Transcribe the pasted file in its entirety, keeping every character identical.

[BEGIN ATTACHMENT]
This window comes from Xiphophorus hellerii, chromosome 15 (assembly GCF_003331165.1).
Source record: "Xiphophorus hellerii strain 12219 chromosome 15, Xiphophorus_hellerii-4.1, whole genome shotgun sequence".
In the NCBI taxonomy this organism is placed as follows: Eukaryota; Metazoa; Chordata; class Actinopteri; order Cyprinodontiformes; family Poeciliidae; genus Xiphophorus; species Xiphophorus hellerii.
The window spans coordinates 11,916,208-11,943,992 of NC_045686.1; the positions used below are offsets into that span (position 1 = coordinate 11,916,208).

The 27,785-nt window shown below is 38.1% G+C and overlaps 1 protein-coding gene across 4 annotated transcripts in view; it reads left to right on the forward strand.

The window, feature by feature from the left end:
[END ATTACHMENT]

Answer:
This window comes from Xiphophorus hellerii, chromosome 15 (assembly GCF_003331165.1).
Source record: "Xiphophorus hellerii strain 12219 chromosome 15, Xiphophorus_hellerii-4.1, whole genome shotgun sequence".
In the NCBI taxonomy this organism is placed as follows: Eukaryota; Metazoa; Chordata; class Actinopteri; order Cyprinodontiformes; family Poeciliidae; genus Xiphophorus; species Xiphophorus hellerii.
The window spans coordinates 11,916,208-11,943,992 of NC_045686.1; the positions used below are offsets into that span (position 1 = coordinate 11,916,208).

The 27,785-nt window shown below is 38.1% G+C and overlaps 1 protein-coding gene across 4 annotated transcripts in view; it reads left to right on the forward strand.

The window, feature by feature from the left end: